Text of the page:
It’s an anniversary worthy of note: seven years ago today, the Canadian Establishment got a nasty kick in the backside.
Seven years ago today, the Canadian electorate decided it had had enough of the smugness of Paul Martin’s Liberal Party, and decided to “test-drive” a government led by a Calgary-based policy wonk.
They weren’t enthusiastic about it. It was only a minority. But after five years of watching him in action, and five years of watching the people whom the self-proclaimed Elites sent to oppose him, the voters decided he had done a good enough job to earn a majority.
So what does the record look like?
On the negative side: deficit spending (albeit in response to a recession). Less openness in government information. Reduced confidence in the parliamentary process.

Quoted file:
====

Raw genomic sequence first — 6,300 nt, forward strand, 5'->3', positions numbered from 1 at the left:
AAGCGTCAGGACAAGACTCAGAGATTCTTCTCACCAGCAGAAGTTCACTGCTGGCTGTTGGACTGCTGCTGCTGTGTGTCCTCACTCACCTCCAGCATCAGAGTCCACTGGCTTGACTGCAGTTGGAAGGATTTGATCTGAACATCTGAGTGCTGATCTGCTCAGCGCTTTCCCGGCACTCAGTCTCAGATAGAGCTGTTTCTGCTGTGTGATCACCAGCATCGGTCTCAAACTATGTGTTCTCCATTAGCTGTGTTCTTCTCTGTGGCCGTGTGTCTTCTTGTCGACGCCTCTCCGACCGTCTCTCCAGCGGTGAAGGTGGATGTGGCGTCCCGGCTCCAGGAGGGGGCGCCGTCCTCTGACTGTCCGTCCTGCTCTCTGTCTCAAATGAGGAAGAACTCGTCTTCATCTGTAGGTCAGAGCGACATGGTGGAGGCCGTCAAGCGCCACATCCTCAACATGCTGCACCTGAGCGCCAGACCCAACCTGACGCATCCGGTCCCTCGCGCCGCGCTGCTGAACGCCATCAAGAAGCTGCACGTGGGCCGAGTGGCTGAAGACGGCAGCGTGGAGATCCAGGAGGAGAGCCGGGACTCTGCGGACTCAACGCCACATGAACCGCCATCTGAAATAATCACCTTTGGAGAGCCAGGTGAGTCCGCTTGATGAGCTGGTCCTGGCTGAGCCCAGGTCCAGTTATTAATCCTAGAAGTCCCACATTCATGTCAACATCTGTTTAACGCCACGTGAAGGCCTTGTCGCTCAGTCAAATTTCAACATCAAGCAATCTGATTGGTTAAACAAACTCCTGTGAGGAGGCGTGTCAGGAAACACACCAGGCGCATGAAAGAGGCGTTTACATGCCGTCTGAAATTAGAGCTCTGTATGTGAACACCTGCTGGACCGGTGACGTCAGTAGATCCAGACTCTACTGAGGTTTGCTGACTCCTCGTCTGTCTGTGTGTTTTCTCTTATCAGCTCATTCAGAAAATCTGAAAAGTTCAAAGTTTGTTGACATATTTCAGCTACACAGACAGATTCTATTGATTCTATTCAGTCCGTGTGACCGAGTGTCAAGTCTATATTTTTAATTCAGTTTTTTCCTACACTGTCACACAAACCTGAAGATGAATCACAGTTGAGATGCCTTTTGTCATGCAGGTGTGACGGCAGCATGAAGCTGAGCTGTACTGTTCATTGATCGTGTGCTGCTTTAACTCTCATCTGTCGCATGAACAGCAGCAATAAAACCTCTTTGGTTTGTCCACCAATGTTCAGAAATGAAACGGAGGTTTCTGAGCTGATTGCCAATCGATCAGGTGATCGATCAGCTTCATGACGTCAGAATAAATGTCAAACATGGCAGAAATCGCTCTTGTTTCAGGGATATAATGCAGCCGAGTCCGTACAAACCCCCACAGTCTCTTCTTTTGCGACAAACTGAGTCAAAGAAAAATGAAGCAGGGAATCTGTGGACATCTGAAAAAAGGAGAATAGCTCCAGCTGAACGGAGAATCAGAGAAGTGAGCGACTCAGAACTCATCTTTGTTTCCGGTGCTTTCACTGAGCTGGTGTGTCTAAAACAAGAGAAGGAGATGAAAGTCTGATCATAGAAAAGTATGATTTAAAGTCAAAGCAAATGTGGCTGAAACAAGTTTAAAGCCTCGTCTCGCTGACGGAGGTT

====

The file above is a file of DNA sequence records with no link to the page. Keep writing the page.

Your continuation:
On the positive side: Cutting the GST. Reducing tensions with Quebec. Increased pride in the military. Renewed interest in Canadian history. Eliminating wasteful programs such as the Long Gun Registry. Ending the monopoly of the Canadian Wheat Board. Helping the cause of free speech by fixing the Canadian Human Rights Act. Taking a small step in privacy by eliminating “mandatory” from the long form census.
There are other points on both sides, of course. But no one will deny: in his seven years as prime minister, Stephen Harper has made a permanent impact on the Canadian political scene. The nation can never go back to the way things were during the Chrétien / Martin era; too many things have happened.
Kinda makes you wonder how he’ll do in the next seven, don’tcha think?